The Anaheim Ducks earned a reputation as slow starters in recent seasons, though they weren't able to recover in 2011-12 and it cost Randy Carlyle his job and eventually a place in the Stanley Cup Playoffs for the team.
This season has proven to be a welcome change of pace right from the start. Anaheim, with coach Bruce Boudreau in his first full campaign in charge, roared out in front of the Pacific Division and the Ducks have stayed their all season.
Anaheim clinched a spot in the playoffs Friday night and appears likely to secure the No. 2 seed in the Western Conference. The Ducks have won only one playoff series since claiming the Stanley Cup in 2007, but here are five reasons why Anaheim is back in the postseason after a one-year hiatus:
1. Getzlaf's bounce-back season
Corey Perry did not have a season in 2011-12 similar to his MVP campaign the year before, but top center and captain Ryan Getzlaf was a bigger disappointment with a career-low 11 goals and 57 points. Getzlaf has been much better in 2012-13, racking up 13 goals and 43 points in 38 games, which is a 92-point pace over a full season.
Getzlaf is the only member of the Ducks in the top 40 in points, and is deserving of being a top-5 or top-6 candidate for the Hart Trophy. Anaheim has received production from all over the lineup, but Getzlaf has played like a superstar again.
2. Fasth's breakout season
One of the biggest reasons for Anaheim's blazing start to this season was the arrival of Viktor Fasth, a goaltender who was playing in the second division in Sweden just three years ago. Fasth, a 30-year-old "rookie" who was signed after two strong seasons in the Elitserien, won his first eight decisions in the NHL.
His great play at the start of the year helped him earn essentially a platoon with Jonas Hiller in net for the Ducks. Fasth has started 19 of the team's 41 games, and is 14-4-1 with a .923 save percenatage and a 2.17 goals against average. He might force Boudreau to make a tough decision on who will start in the playoffs, but his play, especially early in the season, is a big reason why the Ducks will be there.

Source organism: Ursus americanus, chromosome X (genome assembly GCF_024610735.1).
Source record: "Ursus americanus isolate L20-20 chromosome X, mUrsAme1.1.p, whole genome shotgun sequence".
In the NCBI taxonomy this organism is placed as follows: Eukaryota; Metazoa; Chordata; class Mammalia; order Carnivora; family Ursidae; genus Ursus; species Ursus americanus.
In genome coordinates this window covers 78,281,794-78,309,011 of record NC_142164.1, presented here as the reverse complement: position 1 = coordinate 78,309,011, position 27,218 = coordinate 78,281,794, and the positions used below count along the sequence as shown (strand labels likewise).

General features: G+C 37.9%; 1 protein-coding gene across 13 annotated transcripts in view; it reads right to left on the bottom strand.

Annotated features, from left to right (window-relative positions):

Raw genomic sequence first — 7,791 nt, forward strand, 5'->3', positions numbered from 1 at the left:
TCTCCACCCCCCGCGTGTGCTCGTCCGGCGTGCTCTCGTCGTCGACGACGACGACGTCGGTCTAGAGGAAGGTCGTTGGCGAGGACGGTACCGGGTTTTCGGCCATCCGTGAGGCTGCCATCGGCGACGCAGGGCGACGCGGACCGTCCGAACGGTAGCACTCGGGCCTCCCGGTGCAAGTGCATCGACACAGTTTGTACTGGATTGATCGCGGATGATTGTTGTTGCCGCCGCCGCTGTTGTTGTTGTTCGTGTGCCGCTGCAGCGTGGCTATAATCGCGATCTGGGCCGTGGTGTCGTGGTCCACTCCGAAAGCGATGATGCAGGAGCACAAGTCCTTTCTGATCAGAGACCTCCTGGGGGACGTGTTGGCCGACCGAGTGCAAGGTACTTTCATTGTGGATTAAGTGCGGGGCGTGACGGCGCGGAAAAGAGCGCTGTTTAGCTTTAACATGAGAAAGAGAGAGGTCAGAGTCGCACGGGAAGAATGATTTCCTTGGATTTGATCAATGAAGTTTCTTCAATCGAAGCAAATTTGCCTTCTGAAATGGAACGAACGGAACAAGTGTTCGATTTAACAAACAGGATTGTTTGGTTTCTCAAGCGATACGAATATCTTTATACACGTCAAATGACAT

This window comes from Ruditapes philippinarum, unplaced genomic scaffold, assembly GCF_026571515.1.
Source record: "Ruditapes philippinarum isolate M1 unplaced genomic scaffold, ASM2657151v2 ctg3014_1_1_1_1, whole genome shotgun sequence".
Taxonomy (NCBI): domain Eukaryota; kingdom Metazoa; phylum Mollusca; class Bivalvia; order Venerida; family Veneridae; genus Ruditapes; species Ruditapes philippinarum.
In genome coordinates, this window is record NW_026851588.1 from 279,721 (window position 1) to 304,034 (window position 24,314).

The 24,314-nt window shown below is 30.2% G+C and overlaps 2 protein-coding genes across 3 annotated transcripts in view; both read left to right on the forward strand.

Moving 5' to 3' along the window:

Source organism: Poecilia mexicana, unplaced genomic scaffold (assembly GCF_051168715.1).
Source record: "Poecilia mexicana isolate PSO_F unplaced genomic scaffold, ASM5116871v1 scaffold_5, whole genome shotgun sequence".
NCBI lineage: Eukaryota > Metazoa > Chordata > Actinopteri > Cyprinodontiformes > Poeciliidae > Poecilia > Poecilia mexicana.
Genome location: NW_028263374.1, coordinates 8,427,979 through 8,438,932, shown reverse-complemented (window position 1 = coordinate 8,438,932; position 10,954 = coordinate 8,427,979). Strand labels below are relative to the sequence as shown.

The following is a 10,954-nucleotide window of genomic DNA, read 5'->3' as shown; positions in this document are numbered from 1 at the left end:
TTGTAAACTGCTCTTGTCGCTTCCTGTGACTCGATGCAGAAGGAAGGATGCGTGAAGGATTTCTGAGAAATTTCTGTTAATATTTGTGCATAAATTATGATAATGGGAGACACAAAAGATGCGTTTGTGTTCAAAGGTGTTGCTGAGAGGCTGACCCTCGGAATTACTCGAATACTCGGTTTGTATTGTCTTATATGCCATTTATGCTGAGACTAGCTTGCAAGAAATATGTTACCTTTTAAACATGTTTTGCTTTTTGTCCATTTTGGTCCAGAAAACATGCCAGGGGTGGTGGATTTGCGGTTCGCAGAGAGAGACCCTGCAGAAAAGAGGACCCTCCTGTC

3. Beauchemin's career season
The Ducks traded away Lubomir Visnovsky in June and watched prized prospect Justin Schultz pick Edmonton instead of the team that drafted him a month later. That doesn't sound like the recipe for drastic improvement for the Anaheim blue line, but general manager Bob Murray did add veterans Sheldon Souray and Bryan Allen during the offseason.
Souray has teamed with Francois Beauchemin, and the results have been fantastic. Beauchemin and Souray have become the team's top offensive pairing, and they both play more than 21 minutes per contest. Beauchemin has five goals and 22 points in 41 games, which is the best offensive pace of his career. Allen and low-cost trade pickup Ben Lovejoy have also provided solid depth.
4. Depth scoring
Anaheim's blueprint for success two years ago was simple -- the Ducks' big line (Getzlaf, Perry and Bobby Ryan) or the power-play (with Teemu Selanne involved) would dominate and Hiller was able to steal games if needed. The Ducks' top four forwards have all been solid or better this season, but the difference for the team being a good offensive team and a great one has been the evolution of the depth guys.
Depth scoring was non-existent a year ago, but this season guys like Andrew Cogliano, Daniel Winnik and Kyle Palmieri have all become significant contributors. Cogliano and Winnik have played much of the season flanking Saku Koivu on one of the most productive third lines in the League. Anaheim has five players in double digits in goals and nine with at least seven.
5. The Boudreau effect
Boudreau's coaching career now spans two full decades, and there is a clear theme -- he wins in the regular season, and he wins a lot. Save for last season, when he was fired by the Washington Capitals and unable to rescue the Ducks from their horrid start, and one season in the International Hockey League, Boudreau's career is full of great success in the regular season.
He hasn't had the postseason success at the NHL level that he's had at others to this point, but players clearly enjoy playing for Boudreau and he knows how to get consistent success out of them. He's only missed the playoffs three times in 20 years, and in two of those seasons he was removed from the job he had at the start of the campaign. Boudreau has certainly helped the Ducks get back to their winning ways, and will likely earn some consideration for the Jack Adams Award (which he won in 2008) as well.
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